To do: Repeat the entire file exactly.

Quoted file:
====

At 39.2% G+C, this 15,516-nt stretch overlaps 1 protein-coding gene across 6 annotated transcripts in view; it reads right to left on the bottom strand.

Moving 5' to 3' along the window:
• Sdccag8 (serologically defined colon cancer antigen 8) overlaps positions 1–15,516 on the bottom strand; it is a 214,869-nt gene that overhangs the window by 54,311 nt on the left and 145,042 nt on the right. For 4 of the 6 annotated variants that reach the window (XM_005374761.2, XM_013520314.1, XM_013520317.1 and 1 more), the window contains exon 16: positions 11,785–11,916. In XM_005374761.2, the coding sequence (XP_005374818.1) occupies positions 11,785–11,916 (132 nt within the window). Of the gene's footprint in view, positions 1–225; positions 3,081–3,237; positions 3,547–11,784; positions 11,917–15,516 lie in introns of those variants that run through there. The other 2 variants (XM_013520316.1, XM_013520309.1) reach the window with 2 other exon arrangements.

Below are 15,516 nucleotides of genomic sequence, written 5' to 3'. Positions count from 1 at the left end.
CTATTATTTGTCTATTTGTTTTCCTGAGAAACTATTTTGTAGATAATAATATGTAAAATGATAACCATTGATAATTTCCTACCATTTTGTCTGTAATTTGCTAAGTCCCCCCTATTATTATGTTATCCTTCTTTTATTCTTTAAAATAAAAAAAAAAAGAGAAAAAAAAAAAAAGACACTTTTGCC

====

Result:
At 39.2% G+C, this 15,516-nt stretch overlaps 1 protein-coding gene across 6 annotated transcripts in view; it reads right to left on the bottom strand.

Moving 5' to 3' along the window:
• Sdccag8 (serologically defined colon cancer antigen 8) overlaps positions 1–15,516 on the bottom strand; it is a 214,869-nt gene that overhangs the window by 54,311 nt on the left and 145,042 nt on the right. For 4 of the 6 annotated variants that reach the window (XM_005374761.2, XM_013520314.1, XM_013520317.1 and 1 more), the window contains exon 16: positions 11,785–11,916. In XM_005374761.2, the coding sequence (XP_005374818.1) occupies positions 11,785–11,916 (132 nt within the window). Of the gene's footprint in view, positions 1–225; positions 3,081–3,237; positions 3,547–11,784; positions 11,917–15,516 lie in introns of those variants that run through there. The other 2 variants (XM_013520316.1, XM_013520309.1) reach the window with 2 other exon arrangements.

Below are 15,516 nucleotides of genomic sequence, written 5' to 3'. Positions count from 1 at the left end.
CTATTATTTGTCTATTTGTTTTCCTGAGAAACTATTTTGTAGATAATAATATGTAAAATGATAACCATTGATAATTTCCTACCATTTTGTCTGTAATTTGCTAAGTCCCCCCTATTATTATGTTATCCTTCTTTTATTCTTTAAAATAAAAAAAAAAAGAGAAAAAAAAAAAAAGACACTTTTGCC